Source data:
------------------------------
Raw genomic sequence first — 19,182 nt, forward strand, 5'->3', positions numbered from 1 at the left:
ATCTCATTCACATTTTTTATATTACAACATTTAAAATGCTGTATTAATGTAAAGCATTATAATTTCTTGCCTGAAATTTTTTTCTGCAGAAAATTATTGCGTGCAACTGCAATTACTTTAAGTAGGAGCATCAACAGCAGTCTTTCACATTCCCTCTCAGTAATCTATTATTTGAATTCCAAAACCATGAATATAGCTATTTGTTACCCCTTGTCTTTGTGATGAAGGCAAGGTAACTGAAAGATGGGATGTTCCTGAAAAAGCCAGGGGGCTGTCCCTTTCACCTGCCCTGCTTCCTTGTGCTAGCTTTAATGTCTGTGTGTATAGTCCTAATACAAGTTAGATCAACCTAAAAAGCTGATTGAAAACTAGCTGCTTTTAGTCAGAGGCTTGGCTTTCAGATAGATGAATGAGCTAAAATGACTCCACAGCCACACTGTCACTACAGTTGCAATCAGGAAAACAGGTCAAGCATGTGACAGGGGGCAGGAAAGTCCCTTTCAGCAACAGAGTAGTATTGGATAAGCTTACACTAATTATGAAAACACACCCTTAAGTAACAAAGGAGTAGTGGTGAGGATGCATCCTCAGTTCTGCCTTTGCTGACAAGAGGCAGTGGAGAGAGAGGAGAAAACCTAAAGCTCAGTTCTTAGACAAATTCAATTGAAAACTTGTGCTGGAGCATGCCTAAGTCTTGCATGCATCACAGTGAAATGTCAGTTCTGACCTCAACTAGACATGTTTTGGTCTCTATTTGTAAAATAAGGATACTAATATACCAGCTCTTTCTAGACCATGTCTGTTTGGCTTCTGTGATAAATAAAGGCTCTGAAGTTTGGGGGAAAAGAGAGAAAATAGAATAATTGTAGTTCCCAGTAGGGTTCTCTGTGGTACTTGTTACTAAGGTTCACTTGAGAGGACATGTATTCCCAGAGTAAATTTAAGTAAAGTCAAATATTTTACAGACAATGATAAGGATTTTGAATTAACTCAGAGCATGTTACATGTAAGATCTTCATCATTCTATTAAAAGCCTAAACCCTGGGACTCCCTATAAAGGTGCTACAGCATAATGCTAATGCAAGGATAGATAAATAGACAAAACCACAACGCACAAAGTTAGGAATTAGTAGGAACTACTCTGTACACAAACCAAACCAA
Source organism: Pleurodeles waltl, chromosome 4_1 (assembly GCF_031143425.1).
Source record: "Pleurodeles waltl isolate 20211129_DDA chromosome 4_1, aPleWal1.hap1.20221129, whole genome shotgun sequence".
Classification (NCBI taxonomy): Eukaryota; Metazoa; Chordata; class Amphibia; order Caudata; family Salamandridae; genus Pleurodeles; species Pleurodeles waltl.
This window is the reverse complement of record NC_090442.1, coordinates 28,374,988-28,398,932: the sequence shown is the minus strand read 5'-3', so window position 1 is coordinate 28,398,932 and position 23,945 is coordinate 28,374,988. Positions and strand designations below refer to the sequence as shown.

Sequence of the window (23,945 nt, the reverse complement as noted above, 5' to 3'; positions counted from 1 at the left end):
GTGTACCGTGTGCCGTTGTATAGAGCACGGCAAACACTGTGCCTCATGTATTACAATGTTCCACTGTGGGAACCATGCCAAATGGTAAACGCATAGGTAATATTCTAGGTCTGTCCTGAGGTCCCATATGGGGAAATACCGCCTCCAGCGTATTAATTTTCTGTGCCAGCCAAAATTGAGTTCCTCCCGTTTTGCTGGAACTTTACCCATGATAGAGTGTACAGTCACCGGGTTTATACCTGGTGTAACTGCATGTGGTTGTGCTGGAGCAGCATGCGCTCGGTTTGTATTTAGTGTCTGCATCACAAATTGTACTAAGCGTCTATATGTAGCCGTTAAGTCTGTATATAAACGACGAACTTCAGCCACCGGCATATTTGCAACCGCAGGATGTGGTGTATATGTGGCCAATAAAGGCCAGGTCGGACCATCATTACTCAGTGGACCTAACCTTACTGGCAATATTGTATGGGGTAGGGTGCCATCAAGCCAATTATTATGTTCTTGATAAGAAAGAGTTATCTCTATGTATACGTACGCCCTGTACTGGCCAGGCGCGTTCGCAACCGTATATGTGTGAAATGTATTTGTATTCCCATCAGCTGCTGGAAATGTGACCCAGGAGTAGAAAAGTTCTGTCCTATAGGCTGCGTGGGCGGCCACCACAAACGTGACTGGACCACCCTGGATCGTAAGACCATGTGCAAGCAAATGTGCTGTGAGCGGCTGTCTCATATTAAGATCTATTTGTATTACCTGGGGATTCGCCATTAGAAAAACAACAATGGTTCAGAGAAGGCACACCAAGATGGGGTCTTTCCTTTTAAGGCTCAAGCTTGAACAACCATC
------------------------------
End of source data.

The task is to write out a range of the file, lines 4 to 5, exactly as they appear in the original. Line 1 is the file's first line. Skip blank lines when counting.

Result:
Source record: "Pleurodeles waltl isolate 20211129_DDA chromosome 4_1, aPleWal1.hap1.20221129, whole genome shotgun sequence".
Classification (NCBI taxonomy): Eukaryota; Metazoa; Chordata; class Amphibia; order Caudata; family Salamandridae; genus Pleurodeles; species Pleurodeles waltl.